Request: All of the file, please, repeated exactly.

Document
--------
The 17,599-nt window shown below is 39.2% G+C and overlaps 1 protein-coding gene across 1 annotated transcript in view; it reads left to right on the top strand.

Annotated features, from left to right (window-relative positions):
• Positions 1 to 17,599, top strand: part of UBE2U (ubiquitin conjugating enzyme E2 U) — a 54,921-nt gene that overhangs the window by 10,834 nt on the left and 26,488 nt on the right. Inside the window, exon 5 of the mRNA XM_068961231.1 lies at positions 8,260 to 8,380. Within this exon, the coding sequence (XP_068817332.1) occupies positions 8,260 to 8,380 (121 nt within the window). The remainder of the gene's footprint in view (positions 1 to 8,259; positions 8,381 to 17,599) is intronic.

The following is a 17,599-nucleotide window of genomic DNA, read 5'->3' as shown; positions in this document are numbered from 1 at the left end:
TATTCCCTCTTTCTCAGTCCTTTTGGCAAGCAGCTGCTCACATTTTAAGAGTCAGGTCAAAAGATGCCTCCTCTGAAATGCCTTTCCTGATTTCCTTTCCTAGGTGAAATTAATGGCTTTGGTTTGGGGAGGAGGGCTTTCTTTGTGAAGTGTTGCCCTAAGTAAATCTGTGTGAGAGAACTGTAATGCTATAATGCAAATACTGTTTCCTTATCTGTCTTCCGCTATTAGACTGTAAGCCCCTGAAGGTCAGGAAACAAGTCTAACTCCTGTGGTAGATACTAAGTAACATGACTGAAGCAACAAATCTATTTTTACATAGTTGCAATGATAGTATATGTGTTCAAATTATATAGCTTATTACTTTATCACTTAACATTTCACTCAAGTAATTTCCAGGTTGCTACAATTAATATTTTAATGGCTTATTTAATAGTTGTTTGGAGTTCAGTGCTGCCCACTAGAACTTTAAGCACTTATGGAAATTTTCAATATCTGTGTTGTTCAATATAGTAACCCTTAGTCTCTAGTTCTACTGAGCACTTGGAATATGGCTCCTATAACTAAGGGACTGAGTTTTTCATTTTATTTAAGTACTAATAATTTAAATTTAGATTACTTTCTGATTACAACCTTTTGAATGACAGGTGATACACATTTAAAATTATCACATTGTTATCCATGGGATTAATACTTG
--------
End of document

The 17,599-nt window shown below is 39.2% G+C and overlaps 1 protein-coding gene across 1 annotated transcript in view; it reads left to right on the top strand.

Annotated features, from left to right (window-relative positions):
• Positions 1 to 17,599, top strand: part of UBE2U (ubiquitin conjugating enzyme E2 U) — a 54,921-nt gene that overhangs the window by 10,834 nt on the left and 26,488 nt on the right. Inside the window, exon 5 of the mRNA XM_068961231.1 lies at positions 8,260 to 8,380. Within this exon, the coding sequence (XP_068817332.1) occupies positions 8,260 to 8,380 (121 nt within the window). The remainder of the gene's footprint in view (positions 1 to 8,259; positions 8,381 to 17,599) is intronic.

The following is a 17,599-nucleotide window of genomic DNA, read 5'->3' as shown; positions in this document are numbered from 1 at the left end:
TATTCCCTCTTTCTCAGTCCTTTTGGCAAGCAGCTGCTCACATTTTAAGAGTCAGGTCAAAAGATGCCTCCTCTGAAATGCCTTTCCTGATTTCCTTTCCTAGGTGAAATTAATGGCTTTGGTTTGGGGAGGAGGGCTTTCTTTGTGAAGTGTTGCCCTAAGTAAATCTGTGTGAGAGAACTGTAATGCTATAATGCAAATACTGTTTCCTTATCTGTCTTCCGCTATTAGACTGTAAGCCCCTGAAGGTCAGGAAACAAGTCTAACTCCTGTGGTAGATACTAAGTAACATGACTGAAGCAACAAATCTATTTTTACATAGTTGCAATGATAGTATATGTGTTCAAATTATATAGCTTATTACTTTATCACTTAACATTTCACTCAAGTAATTTCCAGGTTGCTACAATTAATATTTTAATGGCTTATTTAATAGTTGTTTGGAGTTCAGTGCTGCCCACTAGAACTTTAAGCACTTATGGAAATTTTCAATATCTGTGTTGTTCAATATAGTAACCCTTAGTCTCTAGTTCTACTGAGCACTTGGAATATGGCTCCTATAACTAAGGGACTGAGTTTTTCATTTTATTTAAGTACTAATAATTTAAATTTAGATTACTTTCTGATTACAACCTTTTGAATGACAGGTGATACACATTTAAAATTATCACATTGTTATCCATGGGATTAATACTTG